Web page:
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Lethbridge Herald Newspaper Archives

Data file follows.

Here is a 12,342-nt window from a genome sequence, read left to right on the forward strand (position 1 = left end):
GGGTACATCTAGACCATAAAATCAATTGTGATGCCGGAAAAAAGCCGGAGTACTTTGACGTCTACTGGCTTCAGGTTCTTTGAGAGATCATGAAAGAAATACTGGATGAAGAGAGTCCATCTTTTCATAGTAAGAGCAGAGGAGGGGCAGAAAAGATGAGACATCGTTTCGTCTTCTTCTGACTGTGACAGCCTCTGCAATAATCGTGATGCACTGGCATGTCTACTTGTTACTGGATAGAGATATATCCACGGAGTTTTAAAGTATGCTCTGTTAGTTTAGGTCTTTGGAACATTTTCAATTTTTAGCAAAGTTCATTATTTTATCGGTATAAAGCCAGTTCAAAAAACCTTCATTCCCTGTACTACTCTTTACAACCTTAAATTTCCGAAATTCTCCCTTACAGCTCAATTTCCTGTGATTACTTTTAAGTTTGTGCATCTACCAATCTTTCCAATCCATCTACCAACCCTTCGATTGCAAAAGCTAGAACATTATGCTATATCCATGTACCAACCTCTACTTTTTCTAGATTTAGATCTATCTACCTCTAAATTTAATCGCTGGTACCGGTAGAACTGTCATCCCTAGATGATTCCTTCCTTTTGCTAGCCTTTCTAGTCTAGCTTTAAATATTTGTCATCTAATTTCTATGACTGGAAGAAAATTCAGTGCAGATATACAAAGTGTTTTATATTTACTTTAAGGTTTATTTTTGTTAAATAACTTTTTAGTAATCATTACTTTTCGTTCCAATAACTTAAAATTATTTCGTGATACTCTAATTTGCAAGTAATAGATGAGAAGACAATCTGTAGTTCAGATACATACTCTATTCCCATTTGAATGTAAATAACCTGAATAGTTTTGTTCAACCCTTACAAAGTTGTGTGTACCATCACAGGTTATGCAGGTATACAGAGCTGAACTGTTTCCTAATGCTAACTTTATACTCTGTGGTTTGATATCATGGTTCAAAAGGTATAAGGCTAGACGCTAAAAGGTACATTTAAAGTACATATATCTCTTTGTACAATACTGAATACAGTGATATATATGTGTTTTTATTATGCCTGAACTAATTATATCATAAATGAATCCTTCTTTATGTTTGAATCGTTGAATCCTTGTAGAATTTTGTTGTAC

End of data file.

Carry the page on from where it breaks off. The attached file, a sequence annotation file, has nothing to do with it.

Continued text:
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Lethbridge Herald, The (Newspaper) - May 20, 1972, Lethbridge, Alberta J6 THE lETHHRinGE HERALD Solurdoy, Mriy 10, Confidential treatment tree at venereal disease clinic By MAVUKKN J'aniily Kililor The vtMlurcal disease clinic in the basement of ihu l-dhliridfio JUiiniripfll Ilospilal is a very confiilcnlial lypc which provides hw. treatment, fcr people v.- h o need it, nccordhig In Mrs. M. Larson, clinic supervisor. "Our overall rum-lion Is pre- venlion and control of venereal diseases. "We [unction In a consulta- tive rapacity lo all health work- ers and donors" fhv s a i d. "Then we. function in a diag- nostic capaeiiy. "Not all patients come In us. They have a choice of their own physicians 01 Ihe clinic. A lot come here word of mouth or ore referred by a doctor or heallh and welfare authorities. MU.M.V see very little syphilis here." saitl Mrs. Lawson. "'bul we do see It's nol epidemic here, but it is in some areas." Quoting from Xewsweek ma- pazine, she said. is noi a problem now. It's the lifestyle of the young and the three permissiveness, promiscuity and the Pill. "The sexual activ- ity is in young she said, although "a great many parents aren't aware there is such a problem in the commun- ity." Mrs. Lawson Flipped open a brochure on Canadian statis- tics for IflTO showing that 16.5 per cent uf gonorrhea patients were in the 13-19 age group, and a whopping (W.5 per cent in the age group, "mostly the early twenties." she said. It was her opinion, said Mrs. Lawson that "we're nol getting an increase, but we're seeing more and more young peoplo v anting to be reassured. They're becoming more knowl- edgeable. "They're learning the facts and realize they have a re- source in the community. Some- times they hesitate to g" to their own doctor. lias a short in- nitration period usually five lo ten days. It strikes all peoplo I in all walks of society. "Dosed up is the common ,_ I lerm for If she said, "and symptoms (which c a n signs of oilier infeclionsl i1" re (genital) discharge and Iainful urination." II Konorrhra is not treated, j "it can spread to adjacent, or i pans and cause pain and dis- comfort. The ultimate possibil- Ity is slerilily. where il is not diagnosed or properly she said. "A basic aspect of our work In controlling! disease is epidpmiolopical j which Mrs. Lawson ex- plained as tracing the contacts. METHOD OF CONTROL "They bad to get it from somebody. We're trying lo break the chain ot infection, so we're trying to seek out the in- fecfor. H could be male or fe- male. Ilomoscxualily is quite a problem in venereal I she said. I'.ut in helerosexual inter- i course "many times, the source of the disease" is a woman, jsaid Mrs. Lawson. who "is un- aware she his the infeclion be- cause she is asymptomatic" or without symptoms. "Lots of times the' girl carrier has the organisms, but doesn't li a v o symptoms. "We Iry to stress the impor- tance of truth, so we can get lo the individuals and break j the chain. feel our epidemiologies! work has improved over Ihe years." she said, "and with im- proved treatment and drugs, we have every chance of cur- I ing the individual. 1 "Syphilis and gonorrhea are both acquired through Inter, course and bolh ean be ac- quired at the same lime." "Penicillin is still Ihe b e s I method of treatment for both, o m c gonorrhea strains are becoming resistant and a hit of a problem, NO IMMUNITY i According lo Mrs. Lawson I "there is no immunity. Having j had it doesn't give immunity, and there is no immunization. People can gel it frequently. j "Where WG have the problem is when venereal disease is not 1 promptly reported and we don't know how majiy people have hem in contact with il or who i is the cause. j "Younger age groups are be- coming patients nnd carriers in recent she said, addin" that the youngest patients she has been treating mainly J girls have been 14 years old. "I might sec eight or nine patients a said Mrs. Lawson. and during 1971 she had seen '-about 400 palienis i tor actual consultation and cli- 1 agnosis. "Treatment for gonorrhea is jusl a short period, a matter of a few days, hut every case is treated on its own meril. If we get syphilis early, it's a mailer of a month or so." The clinic arranges appoinl- menls to provide the greatest privacy for patients, Mrs. Law- son explained. "It's done very discreetly." Juveniles should be aware, she said that "there is no legis- lation in Alberta that requires informing pareiits. "Everything is kept In confi- dence hut. discretion is still the best protection." <'sity women install officers tive was elected for The annual spring banquet of I An execu the Lethbridge club or the Ca- Ihe lerm 1372-73 and is as fol- 1 nadian Federation of Universi- lows tv Women was held recenllv. Ask Your Avon Lady About 86th Anniversary Specials Or Phone 328-7424 Mrs. Beatrice Meintzer. pres- ident: Dr. Gudrun Hesse, vice- president; Mrs. Elsie Morris, past president: I Mrs. Norma Struhle, secre- tary; Mrs. Kaltiryn Yoshida, i treasurer: Mrs Sylvia Camp- bell, membership secretary; Mrs. Frances Schultz, Dr. Barbara Lacey, and Miss Eliza- beth Bartman, program com- mittee; Mrs. Man" Skeleton, archives: Mrs. Ellen Stanford, social con venor; Mrs. Rose Jurisich and j Mrs. Jackie Gorl, membership j tea: j Dr. Edna Prall and Mrs. Jan- ice Johnston, Christmas party: Mrs. Anne Barnes and Mrs. j Donna Thacker, May party. j MRS. BEATRICE MEINTZER HELP US TO HELP OTHERS! The Salvation Army Welfare Services Needs Clothing, Furniture, Toys, Household Effects CALL 328-2860 FOR PICKUP SERVICE OR LEAVE AT 412 1st AVE. S. SOME IN DOUBT JOHANNESBURG, South At-1 rica (API Heard on the pub-1 president lie address system of the Johan- nesburg international airport: I "Will all female passengers kindly proceed to the left-hand gale, all males to the righthand gate and those of you who are uncertain please proceed lo the information counter for dassifi- 1 cation." by MAUREEN JAMIESON Jim Wilson, Jim Maybie and 1 were leaning out of an upstairs window Lhc oilier day. We spent a pleasant fifteen minutes or so tossing down a plastic S'nake in front of acquaintances (now former friends) who were walking by, and suddenly 1 was hit willi a blast of nostalgia. H reminded me of the prickly brown woolen sloe-kings and pudding-bowl hal of my schooldays. In the underprivileged life of Ihe boarding school kid in those days, were were not, mo- vies, or "associating willi the opposite so il was a challenge lo keep ourselves occupied and somehow Ihe si.l-ins. spitballs and truancy nit prac- tised by my offspring seem pretty anemic by com- parison. Kids and teachers bolh had to be tough to make il through Ihe school year in one piece. Take the leacher who liked to slip her shoes of! in class no one ever did find oul who pul Ihe puddle of glue under her desk, right where she placed licr feel so the whole class was punished. Then there was Ihe Sunday afternoon a teacher was locked in the toilet. IL was a good, old-fashioned un-yale-lype lock, and she spent three hours in there before a passing monitor rescued her. Guilty or inno- cent, once again we all got l.COO lines. In fact, half our school life was spent gelling lines. I say gelling rather llian doing, because out- class did a roaring business willi Ihe younger kids, bribing (hem with candy, trips lo Ihe village and dire theats of agonizing dealh lo get them lo do the work for us. So we never did actually pay for our crimes. One of our favorite pastimes was smuggling candy up to the dorm in our stockings, and one night I forgot about mine and fell asleep. Came the dawn and T vent lo pul on my Blockings, only to find mice had ealen right through them lo get lo Ihe sweel stuff. Of course every oilier pair I hart happened to he in the wash and I got caught. Punishment, as always, was lines. We used to have a club and held secret meetings in the basement behind Ihe water healer, and one day we accidentally pul out Ihe pilol light. No one could lighl Ihe thing, so we decided to act dumb and wait it out. Well the teachers had their own wing and water supply, so it wasn't until some of us started to smell pretty high that they discovered anything was wrong, but when they did. we were stuck in a bath with dis- infectant and blessed with lines apiece. One weekend we seniors were sent on the train to the city, about BO miles away, for a dental checkup. Six of us phoned the dentist from the station to tell him we had mumps, and look off to the nearest movie house. Unfortunately he was a suspicious cuss and doubted thai six of his patients would be stricken at the same lime, so when we stepped off Ihe Irain al the school slop, we were met by a formidable dele- gation of outraged teachers, and the regular punish- ment was duly meted oul. There was. of course, a hosl of minor infractions smuggling a broken chair inlo math class for Mr. Browne, who weighed in at 250 pounds, give or take an ounce. It was a glorious crash, and his vocabulary stirred Ihe imagination And Ihe itchy powder sneaked inlo Ihe laundry and sprinkled on the teach- ers' undies was well worth every line we didn't wrile. But we finally got our cumuppancc. The high point of our school career was to be the last midnight feast put on by the group. We'd spent four days smuggling candy, buns, cake and pop into the basement. On the big night. Ihe alarm went off under my pillow promptly at 12, and I went around waking up the clan. Because il was such a special occasion, gol all innovative and decided to dress up. My Methodist roommate made a terrific nun with the help of two white sheels and some cardboard boxes, and 1 felt pretty clashing as William Shakespeare, in navy blue elastic-leg gym bloomers padded oul with sox and stuff, and a few stray pine needles stralegically glued on for moustache and beard. About twenty of us climbed out a window, down the fire escape, through a kilchen window and down into the basement. We lit candles, gol our illicil record player going, and were just opening up the goodies when we beard a noise. Standing in the doorway was the principal. After a brief survej'. she grimly insisted we go on with the feast. We sat and ate in cold misery hilc she stood and watched. That's when I discovered what is meant by skele- ton al the feast. Yes, you bat! to be tough to he a student in those days but you had lo be a heck of a lot longhcr to be a teacher. THE BETTER HALF By Bob Barnes Childhnod i< Special Piclurr. it now in nnturol color. DARYL-13 yn. CAlETTf 11 yrs. La DON 9 yri. AT-TEN-SHUNI Royal Canadian Army Cadets shape up for their annual inspec- tion and p-esentolion of awards held in ill e Lethbridge Armory a1 Kenyon Field. Co- lonel F. T. King, centre, inspects Ihe corps. On parade, left foreground, is Codel Seraeanl Mason On-going government study report recommendations EDMONTON fCP) The Al- berta Government is studying tlic possibility of implementing recommendations of Ihe Royal Commission on the Status or Women which fall within pro- I v i n c i a I jurisdiction, Helen Ilunlcy. minister without pori- l folio, snid in the legislature. Miss Ilunley said a committee i has made recommendations to i the government which will be- 1 come part of an "on-going'1 i study. i Some recommendations al- ready hud been implemented 1 some were being studied and will not be possible be 1 cause at this point Ihey arc not i economically feasible." Miss Ilunley said there are also some recommendations ber of women on thai "perhaps are not socially appointed hoards, commissions acceptable at this time." j and tribunals. When asked by Henry Rusle j Miss Hunley said It Is not the for an ex- sole prerogative of the govern- ample of a recommendation incut to encourage women to that is not economically feas- i seek elected office, and sug- ible, Miss Hunley mentioned j gested opposition members day care centres. Roy Wilson (SC-Calgary Bow) asked what programs will be implemented to encourage women to seek elected office and what policy the govern- ment has to increase tbe mini- Cheerleader I clinic in Calgar The [irst annual Canadian i summer cliccrlcading clinic i will .'.o held at the YWCA in Cnlcary August 27 Ihroufin .'II. II will he co-sponsored by the CnlfKii-y YUT.'A and the al Cheerleader Association of I Dallas. Texas. ft is intended lo brinfi in new I and frc-ih malcrial and ideas to I those fjirls interested in cheer leading. InKlruclion will be provided by tne .staff, willi dime co-ordinatnr Mr. Jrff Wehb. Included uill be the- latest yi'lls. pompon) routines, pep rallies, skits, songs, chants, I stunts, jumps, tumbling, crowd psychology, footwork, sports- manship, uniform and appear- ance and spirit boosting ideas. All junior and senior hitfi school girls arc eligible and i further information may re. I tcivcd by contacting Mrs. Jancy Allan, group worker YWCA, :I20 51 h Cal- gary 21. should do something about the situation too. As for appointing more wo- men to boards and commis- sions, tbe government is work- ing on it and "I think you will see some imprnvcmcnl.'1 HELEN Ill'M.EV Minister without portfolio LA. TO F.O.E. BINGO CANCELLED THIS WEEK NEXT BINGO Mon., May 29th BINGO RAINBOW HALL 5lh N TUESDAY, MAY 23rd at 8 p.m. Firs? Jackpot in 58 Nos., 2nd Jackpot in 55 Nol. Free and Garner. 25c per Card, 5 Caicls SI.DC 3 Free Garnet Door Prize No Children Under 16 Yean Sponsored By A.U.U.C Associolion MB. WI'.IFY fOIE CALG'.PV CASH BINGO TONIGHT, O'CLOCK HUNGARIAN OLD TIMERS HALL A S100 Blackout Dingo player! for till won very Salurclay plui 2 Jackpots JACKPOTS NOW AND Cards lor or 25c each 'o No. 1 Firnholl) F.O.E. BINGO TONIGHT EAGLES HALL 6lh Avc. A and 13th Si. N. Every Saturday Night at 8 p.m. 5 Cnrti! lor 1.00 or 25f Each Twclvr 7 Numbpr Gnmel JACKPOT Frrto Gomn niitl Cnrdl DOOK PRIZE Golrl cnrcli pny floubln monfly ChllrJrnn under 16 not ajlowtd ATTEND THE ALL NEW A.N.A.F.-UNIT 34 BING COR. Slh AVE. and 6lh ST. S. TUESDAY, MAY 23rd-8 p.m. IN THE CLUBROOMS Filsl 12 Games Firs) Card Othcrj 25c enth 1st No. (increase weekly) 2nd No. (increases weekly) BLACKOUT IN 48 NUMBERS OR LESS Extra 5 Games 25c oach or 5 for All regular games pay doublo if won in 7 nos. or Icsi MEMBERS AND INVITED GUESTS ;